The movie is broken into self-contained sequences, showing the bland surface of polite society and the lusts that lurk beneath. A couple expects guests for dinner. In the bedroom, they are overcome by lust. The guests arrive. Now they cannot make love in the bedroom because the wife “makes too much noise,” the husband complains, so they sneak out a window and passionately couple in the woods. Then they sneak back into the house, leaves and grass in their hair. Bourgeoisie manners, Bunuel believes, are the flimsiest facade for our animal natures. Another example: After soldiers open fire on dinner guests, a man escapes death by hiding under a table, but betrays himself by greedily reaching up for the meat still on his plate.
The film’s narrative flow is cheerfully shattered by Bunuel’s devices. As women have drinks in a garden cafe, a lieutenant walks over and begins a harrowing tale of childhood. We see his story in flashback. He finishes, bids them good day, and leaves. A dinner party develops strangely when the roast chickens are dropped by the servant and turn out to be stage props--and then the curtain goes up and the guests find themselves on stage before an audience. Dreams fold within dreams, not because the characters are confused, but because Bunuel is amusing himself by using such obvious tricks.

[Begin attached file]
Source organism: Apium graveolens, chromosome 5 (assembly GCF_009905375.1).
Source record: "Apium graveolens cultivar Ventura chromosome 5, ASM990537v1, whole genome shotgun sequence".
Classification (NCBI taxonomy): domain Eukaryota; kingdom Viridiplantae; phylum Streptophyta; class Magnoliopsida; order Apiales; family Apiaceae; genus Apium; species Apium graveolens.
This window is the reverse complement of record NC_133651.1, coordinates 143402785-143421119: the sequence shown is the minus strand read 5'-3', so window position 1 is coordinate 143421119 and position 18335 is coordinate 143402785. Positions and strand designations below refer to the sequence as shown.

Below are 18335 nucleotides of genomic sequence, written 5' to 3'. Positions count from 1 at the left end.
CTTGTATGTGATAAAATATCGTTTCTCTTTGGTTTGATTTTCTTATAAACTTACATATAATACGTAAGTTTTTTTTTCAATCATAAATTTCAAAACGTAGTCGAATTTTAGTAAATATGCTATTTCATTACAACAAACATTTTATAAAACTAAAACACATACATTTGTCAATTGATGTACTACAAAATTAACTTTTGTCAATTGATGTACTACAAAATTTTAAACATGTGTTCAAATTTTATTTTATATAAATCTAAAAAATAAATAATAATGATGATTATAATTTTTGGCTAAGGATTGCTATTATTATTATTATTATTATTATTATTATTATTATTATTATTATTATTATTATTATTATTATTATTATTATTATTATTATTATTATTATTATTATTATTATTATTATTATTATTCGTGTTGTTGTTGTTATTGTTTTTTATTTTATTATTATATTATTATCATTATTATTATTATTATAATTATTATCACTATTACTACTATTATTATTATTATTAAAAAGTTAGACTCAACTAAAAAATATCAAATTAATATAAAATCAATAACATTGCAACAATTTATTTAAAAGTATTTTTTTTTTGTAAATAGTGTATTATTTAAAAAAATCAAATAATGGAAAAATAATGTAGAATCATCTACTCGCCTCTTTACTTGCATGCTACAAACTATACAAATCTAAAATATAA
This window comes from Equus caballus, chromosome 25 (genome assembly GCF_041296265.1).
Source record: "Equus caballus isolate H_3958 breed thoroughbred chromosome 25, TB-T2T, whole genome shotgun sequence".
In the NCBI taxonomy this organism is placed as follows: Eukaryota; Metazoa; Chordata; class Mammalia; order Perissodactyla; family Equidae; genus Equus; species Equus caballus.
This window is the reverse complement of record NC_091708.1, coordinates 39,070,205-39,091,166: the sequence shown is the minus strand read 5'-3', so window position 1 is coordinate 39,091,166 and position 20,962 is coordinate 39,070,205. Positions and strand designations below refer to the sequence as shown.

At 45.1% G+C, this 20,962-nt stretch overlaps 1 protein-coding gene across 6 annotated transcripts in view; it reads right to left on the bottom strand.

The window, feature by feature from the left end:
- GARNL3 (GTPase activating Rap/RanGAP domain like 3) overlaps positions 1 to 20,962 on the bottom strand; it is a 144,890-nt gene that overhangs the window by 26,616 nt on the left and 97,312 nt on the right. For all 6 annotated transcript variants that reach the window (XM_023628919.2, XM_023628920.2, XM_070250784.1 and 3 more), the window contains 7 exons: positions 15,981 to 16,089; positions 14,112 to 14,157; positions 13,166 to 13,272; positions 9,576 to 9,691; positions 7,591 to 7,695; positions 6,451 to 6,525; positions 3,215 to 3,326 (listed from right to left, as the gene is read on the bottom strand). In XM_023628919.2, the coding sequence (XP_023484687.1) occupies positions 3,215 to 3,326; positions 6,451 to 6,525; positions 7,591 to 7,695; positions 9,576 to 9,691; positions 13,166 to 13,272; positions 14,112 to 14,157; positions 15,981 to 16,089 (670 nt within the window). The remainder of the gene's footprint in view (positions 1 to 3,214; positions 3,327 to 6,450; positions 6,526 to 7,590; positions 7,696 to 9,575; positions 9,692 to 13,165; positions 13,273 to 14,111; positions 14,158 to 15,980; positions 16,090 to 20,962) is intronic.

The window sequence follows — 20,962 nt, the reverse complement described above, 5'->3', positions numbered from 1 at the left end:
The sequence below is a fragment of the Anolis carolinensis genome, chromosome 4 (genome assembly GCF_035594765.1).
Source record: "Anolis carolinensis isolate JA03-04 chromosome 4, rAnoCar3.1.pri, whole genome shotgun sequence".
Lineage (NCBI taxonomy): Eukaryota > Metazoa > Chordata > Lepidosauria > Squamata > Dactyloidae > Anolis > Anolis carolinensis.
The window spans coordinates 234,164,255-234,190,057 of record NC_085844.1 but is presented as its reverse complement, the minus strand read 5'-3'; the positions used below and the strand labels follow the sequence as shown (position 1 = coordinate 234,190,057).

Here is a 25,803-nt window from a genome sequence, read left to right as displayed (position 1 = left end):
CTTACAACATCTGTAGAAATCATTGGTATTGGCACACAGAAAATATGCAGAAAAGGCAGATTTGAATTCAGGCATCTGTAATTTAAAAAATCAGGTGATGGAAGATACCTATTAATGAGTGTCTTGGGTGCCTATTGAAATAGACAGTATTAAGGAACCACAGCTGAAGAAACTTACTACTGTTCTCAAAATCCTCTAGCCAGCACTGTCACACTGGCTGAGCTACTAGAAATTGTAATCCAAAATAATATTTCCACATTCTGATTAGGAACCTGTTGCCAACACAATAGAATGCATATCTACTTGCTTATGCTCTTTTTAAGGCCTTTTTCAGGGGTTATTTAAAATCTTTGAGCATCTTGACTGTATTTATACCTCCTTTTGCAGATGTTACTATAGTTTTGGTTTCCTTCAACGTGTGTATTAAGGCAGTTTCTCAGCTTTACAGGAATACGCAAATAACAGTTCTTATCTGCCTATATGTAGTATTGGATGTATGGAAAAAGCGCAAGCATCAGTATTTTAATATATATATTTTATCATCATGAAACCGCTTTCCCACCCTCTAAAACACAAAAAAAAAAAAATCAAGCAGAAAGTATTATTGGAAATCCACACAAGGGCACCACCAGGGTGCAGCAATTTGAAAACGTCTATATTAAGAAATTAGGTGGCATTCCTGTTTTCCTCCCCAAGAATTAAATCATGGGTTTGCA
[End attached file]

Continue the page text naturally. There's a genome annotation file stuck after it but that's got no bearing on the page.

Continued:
The movie is not savage or angry, but bemused and cynical. Bunuel was 72 when he directed it. “It belongs both to his old age and to his second childhood,” says A.O. Scott. Backed by the French producer Serge Silberman, he was free at last to indulge his fancies, and “Discreet Charm” is liberated from any commercial or narrative requirement. A few years later, with “That Obscure Object of Desire,” he actually had two actresses play the same role, without any explanation. All of these later films were written by Jean-Claude Carriere, who also helped on Bunuel’s autobiography, and who shared the master’s conviction that hypocrisy was the most entertaining target.